By Bre Jarvis (Editor-in-Chief)
Last month, STEM students from all over Florida competed in the Florida State Science and Engineering Fair. Over the course of three days, more than 900 science projects from students in sixth through twelfth grade were presented at the fair. Among the winners is of Nease’s own students, senior Katherine Rodriguez. I was fortunate enough to have the opportunity to ask Katherine about her experience.
What awards did you win at the State Science and Engineering Fair?
“I received first place in the Biomedical and Health Sciences Category, the largest and most competitive category at the fair, as well as the J.T. Malesky Award of $50 for my Outstanding Presentation of a Scientific Research Project. One person in the entire state receives this award.”
What was your project for the fair?
“My project was ‘Melatonin as an anti-proliferative agent in brain metastasis from breast cancer.’ With my research, I found that … melatonin can be implemented in clinical treatments to prolong patient survival. If a patient has stage 1 breast cancer, a high melatonin dose can be administered to the patient which can cause breast cancer cells … to elongate. When cells are elongated, they cannot form colonies; when there are no cell colonies, … cancer cannot reproduce and spread throughout the body.”
What sparked your interest in Biomedical Sciences?
“This past summer, I challenged myself and applied to a research program at the Mayo Clinic in Jacksonville, to which I was accepted. My summer research at the stem cell and brain tumor research lab … turned out to be one of the most amazing opportunities I have been blessed to
experience. … Every scientist at the lab came from diverse backgrounds outside of the United States and was eager to help me. As a Latina woman, I do not have a wealth of potential role models in the sciences, but at my lab, I found a multitude of Hispanic women, from Mexico to Spain, who mentored me … It is that experience that has solidified my ambition to study science and medicine and act as a future mentor for other minorities.”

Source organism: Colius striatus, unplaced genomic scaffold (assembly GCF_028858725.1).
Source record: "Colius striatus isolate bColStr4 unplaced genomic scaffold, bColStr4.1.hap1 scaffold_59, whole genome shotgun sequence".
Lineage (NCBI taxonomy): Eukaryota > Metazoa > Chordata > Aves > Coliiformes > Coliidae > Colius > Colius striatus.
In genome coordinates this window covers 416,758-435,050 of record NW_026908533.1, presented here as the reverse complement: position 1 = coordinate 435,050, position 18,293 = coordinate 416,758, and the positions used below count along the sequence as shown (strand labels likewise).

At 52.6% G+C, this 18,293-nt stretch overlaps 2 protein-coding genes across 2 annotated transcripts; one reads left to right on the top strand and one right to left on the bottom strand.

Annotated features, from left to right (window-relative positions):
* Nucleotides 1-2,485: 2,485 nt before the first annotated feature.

What was the process of creating your project?
“This past summer and throughout the first semester [of school this year], I participated as a Mayo Clinic SPARK Scholar in the Mayo Clinic SPARK Research Mentorship Program. I worked seven days a week in the science lab learning about the world of scientific research and developing my research project.”
How do you feel about having won?
“I feel incredibly honored to be selected among such distinguished projects for a first place title at the state level. I am beyond grateful to receive the opportunity to share my research with others and inspire a future generation of students interested in pursuing a career in STEM.”
What advice would you give to others interested in Biomedical Science?
“[My advice for] someone interested in pursuing a career in Biomedical Science is to seek opportunities early in high school. Also, do not be afraid to try something new. You never know, you might discover an area of science you are interested in. I highly encourage students interested in Biomedical Sciences to take time during the summer and throughout the school year to involve themselves in STEM both in and out of the classroom. Whether researching in the science lab, volunteering at the hospital, or shadowing a physician, students with interest in Biomedical Science should take the initiative to explore their interests and discover their passion.”
Cover photo credit: Katherine Rodriguez